A Visit With Pierre Boulez

By Henry C. Mayer

Pierre Boulez, the Grawemeyer Award Winner for Musical Composition, is the first composer of chamber music to be so honored. His reputation as a composer, conductor and pianist knows few peers.

A 1948 graduate of the Paris Conservatoire, where his principal teacher was the distinguished French composer Olivier Messiaen, Boulez composed a great deal of critically praised, highly experimental music based on the twelve-tone system, including pieces scored for electronic instruments. He was a prominent user and advocate of extending serial principles beyond melody and harmony and he included such other elements of music such as dynamics, tone color and pitch.

After being present for his lucid and enlightening acceptance lecture, we briefly visited with him and, limiting himself to his own experience, he had this to say about composition.

"For instance, how do I begin a work? Do I have a precise plan or does the work progress by itself, more or less by chance, by accident? Each time, the answer will be different - especially at different moments of one's life."

Speaking of his experience writing a piece for the piano, he noted that "this short piece has a brief introduction based on the resonant qualities of the instrument, followed by a moto perpetua which contrasts fluidity and repeated hammered notes, these two elements being constantly interrupted by very quick runs - and the entire range of the (piece) is explored."

"The piece was written but I thought it could be developed. But how? I did not know.... I found that the best way of mirroring that original piano piece was to confront it with other pianos. I thought then of two works which use piano sonority marvelously well, one by Stravinsky and the other by Bartok. I found that I wanted to add percussion but first I had to add exclusively keyboard instruments: vibraphone and marimba. [But] to fulfill the [need for] the sonority, I needed a bigger range of color and a richer texture, so I added three harps. Finally, a little later, because I needed it for variety in the sonority, I added chimes, glockenspiel, steel drums and timpani, for their range, and they are matched instruments which can easily match the harps and pianos."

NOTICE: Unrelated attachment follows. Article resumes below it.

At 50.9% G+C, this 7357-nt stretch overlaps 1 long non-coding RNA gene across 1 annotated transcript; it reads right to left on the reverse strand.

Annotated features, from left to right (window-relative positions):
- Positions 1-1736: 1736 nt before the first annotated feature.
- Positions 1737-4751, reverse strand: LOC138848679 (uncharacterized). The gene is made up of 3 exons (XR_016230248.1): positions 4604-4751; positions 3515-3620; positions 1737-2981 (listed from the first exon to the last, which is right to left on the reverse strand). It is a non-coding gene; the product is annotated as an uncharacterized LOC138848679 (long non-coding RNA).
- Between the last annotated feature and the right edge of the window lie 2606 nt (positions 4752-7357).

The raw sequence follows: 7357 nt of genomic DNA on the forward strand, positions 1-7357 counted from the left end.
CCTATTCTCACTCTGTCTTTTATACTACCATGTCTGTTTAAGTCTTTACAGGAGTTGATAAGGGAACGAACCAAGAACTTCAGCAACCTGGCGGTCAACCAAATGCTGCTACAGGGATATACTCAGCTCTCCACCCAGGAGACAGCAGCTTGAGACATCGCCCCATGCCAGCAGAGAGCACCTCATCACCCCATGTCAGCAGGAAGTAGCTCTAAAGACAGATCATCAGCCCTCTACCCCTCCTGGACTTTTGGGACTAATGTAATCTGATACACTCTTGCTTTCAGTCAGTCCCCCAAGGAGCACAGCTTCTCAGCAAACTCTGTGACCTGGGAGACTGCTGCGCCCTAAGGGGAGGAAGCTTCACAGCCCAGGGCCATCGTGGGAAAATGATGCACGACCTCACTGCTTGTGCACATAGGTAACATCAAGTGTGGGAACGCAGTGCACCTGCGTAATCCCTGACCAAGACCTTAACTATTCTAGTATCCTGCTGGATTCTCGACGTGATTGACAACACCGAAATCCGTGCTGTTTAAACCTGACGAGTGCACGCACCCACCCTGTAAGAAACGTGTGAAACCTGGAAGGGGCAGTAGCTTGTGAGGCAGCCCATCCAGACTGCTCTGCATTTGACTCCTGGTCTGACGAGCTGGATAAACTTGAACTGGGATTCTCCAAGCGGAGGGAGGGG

"I had a very general plan but it was a plan open to what I will invent or find and it could deviate towards the unexpected. Nothing is fixed or stiff before you write.

"In composition, two words are of singular importance: recognition and surprise. You may have a perception of what you want to say ... some musical ideas you discover are very rich in possibilities and others can be of only limited use. Some of their possibilities you discover rapidly; some other ones are more hidden, and you have to work hard to discover them. And I will use again the same words: recognition and surprise, both being functions of each other, especially since the form does not exist before the work; form is a consequence of the work.

"But let us come to the piece for which I was given the Grawemeyer award; there is more curiosity about this precise piece, "Sur Incises." The title is not mysterious at all. It explains exactly the origin of the piece.

"And what about composition itself? Can it be taught? What you can certainly learn is analysis: how to look at a score and see how the composer has deduced consequences from his original idea. This "science" of deduction is to me the most important of all lessons."